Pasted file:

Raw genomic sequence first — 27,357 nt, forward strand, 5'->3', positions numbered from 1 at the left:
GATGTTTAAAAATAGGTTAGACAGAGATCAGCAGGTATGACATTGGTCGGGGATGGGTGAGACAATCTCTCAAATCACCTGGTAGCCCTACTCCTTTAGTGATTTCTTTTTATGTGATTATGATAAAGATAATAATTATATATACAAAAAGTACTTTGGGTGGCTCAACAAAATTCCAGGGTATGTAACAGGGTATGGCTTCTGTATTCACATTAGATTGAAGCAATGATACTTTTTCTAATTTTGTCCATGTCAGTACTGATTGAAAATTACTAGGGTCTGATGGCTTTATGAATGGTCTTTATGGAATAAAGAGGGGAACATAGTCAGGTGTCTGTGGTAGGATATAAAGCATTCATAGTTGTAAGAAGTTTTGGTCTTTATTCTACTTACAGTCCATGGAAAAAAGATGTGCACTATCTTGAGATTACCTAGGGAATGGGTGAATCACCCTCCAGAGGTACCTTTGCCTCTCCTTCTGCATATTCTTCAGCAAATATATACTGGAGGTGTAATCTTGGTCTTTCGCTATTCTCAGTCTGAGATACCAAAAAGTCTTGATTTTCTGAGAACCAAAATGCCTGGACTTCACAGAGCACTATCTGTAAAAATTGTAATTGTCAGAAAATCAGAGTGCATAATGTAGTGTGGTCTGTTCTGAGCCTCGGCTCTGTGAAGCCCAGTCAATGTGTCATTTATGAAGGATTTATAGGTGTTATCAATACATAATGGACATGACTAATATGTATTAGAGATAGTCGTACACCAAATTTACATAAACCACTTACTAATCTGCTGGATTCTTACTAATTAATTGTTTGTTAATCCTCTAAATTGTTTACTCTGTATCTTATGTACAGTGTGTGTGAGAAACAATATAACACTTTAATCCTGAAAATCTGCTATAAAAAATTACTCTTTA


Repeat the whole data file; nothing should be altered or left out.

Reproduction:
Raw genomic sequence first — 27,357 nt, forward strand, 5'->3', positions numbered from 1 at the left:
GATGTTTAAAAATAGGTTAGACAGAGATCAGCAGGTATGACATTGGTCGGGGATGGGTGAGACAATCTCTCAAATCACCTGGTAGCCCTACTCCTTTAGTGATTTCTTTTTATGTGATTATGATAAAGATAATAATTATATATACAAAAAGTACTTTGGGTGGCTCAACAAAATTCCAGGGTATGTAACAGGGTATGGCTTCTGTATTCACATTAGATTGAAGCAATGATACTTTTTCTAATTTTGTCCATGTCAGTACTGATTGAAAATTACTAGGGTCTGATGGCTTTATGAATGGTCTTTATGGAATAAAGAGGGGAACATAGTCAGGTGTCTGTGGTAGGATATAAAGCATTCATAGTTGTAAGAAGTTTTGGTCTTTATTCTACTTACAGTCCATGGAAAAAAGATGTGCACTATCTTGAGATTACCTAGGGAATGGGTGAATCACCCTCCAGAGGTACCTTTGCCTCTCCTTCTGCATATTCTTCAGCAAATATATACTGGAGGTGTAATCTTGGTCTTTCGCTATTCTCAGTCTGAGATACCAAAAAGTCTTGATTTTCTGAGAACCAAAATGCCTGGACTTCACAGAGCACTATCTGTAAAAATTGTAATTGTCAGAAAATCAGAGTGCATAATGTAGTGTGGTCTGTTCTGAGCCTCGGCTCTGTGAAGCCCAGTCAATGTGTCATTTATGAAGGATTTATAGGTGTTATCAATACATAATGGACATGACTAATATGTATTAGAGATAGTCGTACACCAAATTTACATAAACCACTTACTAATCTGCTGGATTCTTACTAATTAATTGTTTGTTAATCCTCTAAATTGTTTACTCTGTATCTTATGTACAGTGTGTGTGAGAAACAATATAACACTTTAATCCTGAAAATCTGCTATAAAAAATTACTCTTTA